Microwave bacon is pretty easy and you don’t have to worry about flying grease. Just get a dinner plate, like the bottom with two paper towels, put the bacon on that, then cover with another paper towel. The time it takes will vary based on your microwave, but a good start is to check it every two minutes, turning it each time it beeps–unless your microwave already rotates. If you don’t want to do it this way, then I would recommend cooking the bacon before starting every thing else.

Reduce the wine in one pan while you reduce the cream in another. Keep both on a medium heat because you want neither to burn. Stir the cream often and keep an eye on the wine, every once in a while shifting it around. I put in about a cup of wine and it reduced to very little. This is about what it looked like:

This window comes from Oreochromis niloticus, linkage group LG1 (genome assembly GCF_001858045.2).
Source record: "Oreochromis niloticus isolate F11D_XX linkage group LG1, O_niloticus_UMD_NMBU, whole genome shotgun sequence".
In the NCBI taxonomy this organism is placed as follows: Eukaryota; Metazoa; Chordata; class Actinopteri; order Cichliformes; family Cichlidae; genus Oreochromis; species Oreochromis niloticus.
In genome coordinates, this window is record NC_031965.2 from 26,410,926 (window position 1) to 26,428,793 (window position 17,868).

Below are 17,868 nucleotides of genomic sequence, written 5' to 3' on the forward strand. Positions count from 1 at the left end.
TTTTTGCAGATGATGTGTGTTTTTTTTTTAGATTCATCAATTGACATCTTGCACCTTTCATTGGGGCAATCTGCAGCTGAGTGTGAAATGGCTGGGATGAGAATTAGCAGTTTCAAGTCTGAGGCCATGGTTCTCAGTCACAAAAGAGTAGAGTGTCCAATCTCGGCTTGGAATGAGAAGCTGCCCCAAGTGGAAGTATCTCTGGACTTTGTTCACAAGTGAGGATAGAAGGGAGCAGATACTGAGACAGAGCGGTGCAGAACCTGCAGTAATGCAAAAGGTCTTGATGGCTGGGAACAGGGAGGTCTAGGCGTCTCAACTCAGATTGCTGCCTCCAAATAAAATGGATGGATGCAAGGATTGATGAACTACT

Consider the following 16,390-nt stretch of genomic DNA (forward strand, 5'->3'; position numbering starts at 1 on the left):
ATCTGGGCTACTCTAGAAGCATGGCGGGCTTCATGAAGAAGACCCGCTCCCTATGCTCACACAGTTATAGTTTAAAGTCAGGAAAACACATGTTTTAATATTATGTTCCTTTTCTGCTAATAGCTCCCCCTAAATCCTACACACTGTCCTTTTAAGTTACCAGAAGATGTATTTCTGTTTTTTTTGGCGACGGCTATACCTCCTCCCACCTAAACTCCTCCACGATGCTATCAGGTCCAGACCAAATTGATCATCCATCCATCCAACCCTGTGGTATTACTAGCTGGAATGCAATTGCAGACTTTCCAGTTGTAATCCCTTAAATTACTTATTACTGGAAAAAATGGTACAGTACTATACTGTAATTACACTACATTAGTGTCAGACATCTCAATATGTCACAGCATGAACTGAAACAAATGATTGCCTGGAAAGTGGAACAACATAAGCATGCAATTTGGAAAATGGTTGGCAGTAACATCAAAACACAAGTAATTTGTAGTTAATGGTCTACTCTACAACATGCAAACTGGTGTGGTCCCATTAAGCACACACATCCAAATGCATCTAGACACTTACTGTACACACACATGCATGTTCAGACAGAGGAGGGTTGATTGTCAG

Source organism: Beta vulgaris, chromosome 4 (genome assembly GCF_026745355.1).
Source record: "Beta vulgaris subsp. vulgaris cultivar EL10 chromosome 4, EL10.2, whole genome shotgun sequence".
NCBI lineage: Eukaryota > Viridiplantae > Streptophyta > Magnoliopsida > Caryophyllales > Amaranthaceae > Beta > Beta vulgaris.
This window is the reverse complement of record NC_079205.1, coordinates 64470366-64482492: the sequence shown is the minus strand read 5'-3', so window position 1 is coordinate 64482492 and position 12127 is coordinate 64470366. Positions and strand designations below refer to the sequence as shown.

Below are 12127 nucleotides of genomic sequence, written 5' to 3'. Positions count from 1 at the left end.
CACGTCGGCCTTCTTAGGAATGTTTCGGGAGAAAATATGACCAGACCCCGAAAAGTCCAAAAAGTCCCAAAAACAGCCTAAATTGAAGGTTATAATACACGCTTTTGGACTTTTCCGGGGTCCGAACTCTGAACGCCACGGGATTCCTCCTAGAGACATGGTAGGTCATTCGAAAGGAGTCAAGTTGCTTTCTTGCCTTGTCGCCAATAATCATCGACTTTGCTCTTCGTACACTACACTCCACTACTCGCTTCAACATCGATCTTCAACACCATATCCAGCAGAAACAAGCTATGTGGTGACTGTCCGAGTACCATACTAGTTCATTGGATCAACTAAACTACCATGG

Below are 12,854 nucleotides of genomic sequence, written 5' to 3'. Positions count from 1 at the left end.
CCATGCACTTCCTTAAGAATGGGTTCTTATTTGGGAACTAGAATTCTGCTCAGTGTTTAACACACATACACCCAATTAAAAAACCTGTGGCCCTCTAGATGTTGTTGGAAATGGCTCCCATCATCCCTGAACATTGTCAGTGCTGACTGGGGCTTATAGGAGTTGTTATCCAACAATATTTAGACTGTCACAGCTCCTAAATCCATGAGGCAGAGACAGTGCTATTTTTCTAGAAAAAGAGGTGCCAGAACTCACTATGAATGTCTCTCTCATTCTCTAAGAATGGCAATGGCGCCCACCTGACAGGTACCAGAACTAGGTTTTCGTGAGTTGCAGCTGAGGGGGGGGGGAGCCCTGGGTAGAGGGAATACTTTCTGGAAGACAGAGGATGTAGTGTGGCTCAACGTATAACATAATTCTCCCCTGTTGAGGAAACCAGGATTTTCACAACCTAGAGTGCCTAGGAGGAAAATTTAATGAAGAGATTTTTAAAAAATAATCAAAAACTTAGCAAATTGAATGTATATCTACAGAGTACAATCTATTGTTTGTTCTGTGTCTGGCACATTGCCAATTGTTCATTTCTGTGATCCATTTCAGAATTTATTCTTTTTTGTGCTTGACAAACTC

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When the wine is done reducing, add it to the cream. As for the cream, once it seems like the whole of it is warm, add a tablespoon of butter. Once that’s melted, it’ll tell you that it’s warm enough to start adding the shredded cheese. You don’t want to add it all at once; drop in a handful, stir until it dissolves, then drop in some more. Slowly you’ll notice it get thicker, which is a good thing. That’s what tells you where you are in the sauce and how close you are to finishing. It has to be thick before you turn off the heat because otherwise it’ll come out watery and not-that great. When you can move the spoon across, and it takes a while for the gap to close up, then it’s good. You can always add more, but don’t add less than what it takes to get there.